Council sets traps for feral cats
TRAPS are being laid for feral cats in the Baldwin Swamp area to reduce the destruction they cause.
Bundaberg Regional Council has put a program in place aiming to trap the animals.
Council environment and natural areas spokesman Wayne Honor said feral cats were commonplace in the Bundaberg and neighbouring regions, and needed to be dealt with immediately.
"The animals really do create a significant impact on bird life, small mammals and reptiles," Cr Honor said.
"Through their activities in Baldwin Swamp the feral cats threaten the survival of the creatures we seek to protect within the reserve," he said.
Cr Honor said the council was aware that, although the traps were intended for feral cats, domestic pets may be caught in the process and all animals caught would be checked for microchips.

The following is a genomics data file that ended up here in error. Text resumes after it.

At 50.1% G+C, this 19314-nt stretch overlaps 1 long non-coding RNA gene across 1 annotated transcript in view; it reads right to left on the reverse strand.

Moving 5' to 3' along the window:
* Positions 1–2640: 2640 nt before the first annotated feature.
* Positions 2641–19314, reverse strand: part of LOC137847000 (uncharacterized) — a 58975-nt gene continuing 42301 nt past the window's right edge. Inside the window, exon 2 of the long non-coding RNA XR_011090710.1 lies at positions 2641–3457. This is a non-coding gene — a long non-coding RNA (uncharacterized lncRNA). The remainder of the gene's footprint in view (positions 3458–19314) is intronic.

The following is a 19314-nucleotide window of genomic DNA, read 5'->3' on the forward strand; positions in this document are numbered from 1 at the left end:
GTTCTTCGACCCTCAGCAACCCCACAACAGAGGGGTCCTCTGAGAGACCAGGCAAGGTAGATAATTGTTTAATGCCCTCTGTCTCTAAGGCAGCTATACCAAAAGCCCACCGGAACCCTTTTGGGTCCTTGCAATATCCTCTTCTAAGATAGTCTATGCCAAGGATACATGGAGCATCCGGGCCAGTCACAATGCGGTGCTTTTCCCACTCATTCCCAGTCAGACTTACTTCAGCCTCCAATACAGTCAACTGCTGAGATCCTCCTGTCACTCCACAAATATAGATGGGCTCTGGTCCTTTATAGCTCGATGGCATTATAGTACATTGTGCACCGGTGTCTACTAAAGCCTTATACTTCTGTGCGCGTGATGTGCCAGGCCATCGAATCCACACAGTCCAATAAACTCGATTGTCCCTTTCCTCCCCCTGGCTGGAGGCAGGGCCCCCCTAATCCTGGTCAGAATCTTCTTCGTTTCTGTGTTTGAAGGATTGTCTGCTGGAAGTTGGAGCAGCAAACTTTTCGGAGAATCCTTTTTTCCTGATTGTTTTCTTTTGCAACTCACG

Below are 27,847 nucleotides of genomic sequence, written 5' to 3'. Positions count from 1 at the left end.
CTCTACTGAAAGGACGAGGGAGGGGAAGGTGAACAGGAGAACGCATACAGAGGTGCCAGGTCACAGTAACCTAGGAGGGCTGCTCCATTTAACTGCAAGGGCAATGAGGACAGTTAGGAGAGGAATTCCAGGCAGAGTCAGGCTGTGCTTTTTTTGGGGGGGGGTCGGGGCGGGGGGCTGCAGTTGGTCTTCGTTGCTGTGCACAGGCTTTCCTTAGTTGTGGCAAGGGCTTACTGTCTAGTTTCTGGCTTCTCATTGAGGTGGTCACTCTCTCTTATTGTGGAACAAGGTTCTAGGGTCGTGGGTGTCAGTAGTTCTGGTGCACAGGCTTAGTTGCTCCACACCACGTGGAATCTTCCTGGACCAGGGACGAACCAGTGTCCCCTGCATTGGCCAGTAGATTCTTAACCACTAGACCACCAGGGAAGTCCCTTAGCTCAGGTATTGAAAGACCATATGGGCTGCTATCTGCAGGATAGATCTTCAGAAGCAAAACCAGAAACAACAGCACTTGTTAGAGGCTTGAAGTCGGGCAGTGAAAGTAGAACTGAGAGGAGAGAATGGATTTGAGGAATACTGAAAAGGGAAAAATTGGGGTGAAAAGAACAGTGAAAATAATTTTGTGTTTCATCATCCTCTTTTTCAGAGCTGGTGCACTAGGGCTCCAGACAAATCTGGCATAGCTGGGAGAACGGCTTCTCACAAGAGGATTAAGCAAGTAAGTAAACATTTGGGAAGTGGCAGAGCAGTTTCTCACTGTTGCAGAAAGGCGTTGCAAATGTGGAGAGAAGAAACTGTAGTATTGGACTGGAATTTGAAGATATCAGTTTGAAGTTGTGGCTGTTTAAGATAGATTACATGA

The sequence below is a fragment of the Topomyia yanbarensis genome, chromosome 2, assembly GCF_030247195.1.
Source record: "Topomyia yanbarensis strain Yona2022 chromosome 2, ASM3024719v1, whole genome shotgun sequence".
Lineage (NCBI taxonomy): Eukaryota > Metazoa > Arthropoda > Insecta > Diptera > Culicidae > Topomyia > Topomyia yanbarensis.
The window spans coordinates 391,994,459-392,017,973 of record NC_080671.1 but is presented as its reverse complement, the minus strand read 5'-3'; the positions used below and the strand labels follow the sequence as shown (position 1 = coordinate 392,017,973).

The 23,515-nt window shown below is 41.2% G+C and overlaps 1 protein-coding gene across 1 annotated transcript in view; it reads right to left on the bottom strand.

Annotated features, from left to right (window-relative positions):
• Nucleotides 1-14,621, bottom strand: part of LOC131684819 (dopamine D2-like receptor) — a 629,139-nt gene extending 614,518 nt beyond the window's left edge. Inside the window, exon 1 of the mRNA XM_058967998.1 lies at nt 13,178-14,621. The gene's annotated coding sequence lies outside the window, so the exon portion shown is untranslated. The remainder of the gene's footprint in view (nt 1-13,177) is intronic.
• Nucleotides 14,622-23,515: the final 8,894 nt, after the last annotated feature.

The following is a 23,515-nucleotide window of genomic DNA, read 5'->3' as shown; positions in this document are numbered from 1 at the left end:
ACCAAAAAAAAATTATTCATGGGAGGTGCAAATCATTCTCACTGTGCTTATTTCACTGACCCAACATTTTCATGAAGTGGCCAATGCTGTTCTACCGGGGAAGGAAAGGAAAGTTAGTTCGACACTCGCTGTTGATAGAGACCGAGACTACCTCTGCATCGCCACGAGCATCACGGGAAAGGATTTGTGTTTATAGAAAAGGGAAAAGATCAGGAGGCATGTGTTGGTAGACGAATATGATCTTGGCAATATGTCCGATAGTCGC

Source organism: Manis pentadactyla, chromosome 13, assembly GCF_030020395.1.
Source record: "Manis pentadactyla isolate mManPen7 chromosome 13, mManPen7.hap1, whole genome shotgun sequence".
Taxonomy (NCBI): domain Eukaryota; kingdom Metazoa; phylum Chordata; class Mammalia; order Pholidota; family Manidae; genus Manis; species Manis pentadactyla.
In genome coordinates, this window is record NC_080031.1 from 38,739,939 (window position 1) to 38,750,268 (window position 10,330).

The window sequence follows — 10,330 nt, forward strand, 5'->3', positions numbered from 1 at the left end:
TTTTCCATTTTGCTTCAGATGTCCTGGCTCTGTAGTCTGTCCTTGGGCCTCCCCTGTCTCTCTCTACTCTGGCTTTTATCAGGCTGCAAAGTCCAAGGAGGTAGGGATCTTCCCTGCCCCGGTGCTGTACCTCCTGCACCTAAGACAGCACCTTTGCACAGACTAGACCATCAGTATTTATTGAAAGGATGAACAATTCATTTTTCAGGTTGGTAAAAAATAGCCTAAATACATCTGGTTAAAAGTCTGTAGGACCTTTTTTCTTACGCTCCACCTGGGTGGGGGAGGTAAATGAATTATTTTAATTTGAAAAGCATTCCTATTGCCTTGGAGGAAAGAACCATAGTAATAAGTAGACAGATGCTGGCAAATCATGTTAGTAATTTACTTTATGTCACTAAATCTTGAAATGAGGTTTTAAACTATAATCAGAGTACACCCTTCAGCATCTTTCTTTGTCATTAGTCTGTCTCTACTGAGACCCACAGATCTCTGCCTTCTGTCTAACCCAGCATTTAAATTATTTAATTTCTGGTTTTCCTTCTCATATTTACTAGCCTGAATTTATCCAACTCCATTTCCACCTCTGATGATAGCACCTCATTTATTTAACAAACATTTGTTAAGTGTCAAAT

The owners of micro-chipped cats will be contacted. Release fees apply if the animal is privately owned.
"Our intention is to provide the best possible protection to the wildlife in Baldwin Swamp and persons owning cats should ensure their animals do not wander into the reserve," Cr Honor said.
He said research showed that more than 2 million feral cats were roaming across Australia, resulting in an estimated 272 million birds being killed each year.
He urged owners of domestic cats to make sure their pet was indoors at night.
"The trapping process is certainly not discretionary and the traps do not discriminate when it comes to whether it is a domestic or feral cat that is captured," he said.
The release fee for a domestic cat caught in the traps is $145.